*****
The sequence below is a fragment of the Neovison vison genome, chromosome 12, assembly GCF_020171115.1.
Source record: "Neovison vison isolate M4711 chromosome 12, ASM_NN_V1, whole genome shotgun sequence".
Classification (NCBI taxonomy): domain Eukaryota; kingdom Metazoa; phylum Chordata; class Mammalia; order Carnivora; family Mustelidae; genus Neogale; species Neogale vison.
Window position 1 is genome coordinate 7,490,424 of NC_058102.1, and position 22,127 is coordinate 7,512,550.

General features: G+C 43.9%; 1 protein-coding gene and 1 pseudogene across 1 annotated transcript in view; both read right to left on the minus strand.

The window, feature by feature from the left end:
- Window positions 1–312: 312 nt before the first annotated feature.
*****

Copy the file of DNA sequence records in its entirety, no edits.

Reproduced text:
The sequence below is a fragment of the Neovison vison genome, chromosome 12, assembly GCF_020171115.1.
Source record: "Neovison vison isolate M4711 chromosome 12, ASM_NN_V1, whole genome shotgun sequence".
Classification (NCBI taxonomy): domain Eukaryota; kingdom Metazoa; phylum Chordata; class Mammalia; order Carnivora; family Mustelidae; genus Neogale; species Neogale vison.
Window position 1 is genome coordinate 7,490,424 of NC_058102.1, and position 22,127 is coordinate 7,512,550.

General features: G+C 43.9%; 1 protein-coding gene and 1 pseudogene across 1 annotated transcript in view; both read right to left on the minus strand.

The window, feature by feature from the left end:
- Window positions 1–312: 312 nt before the first annotated feature.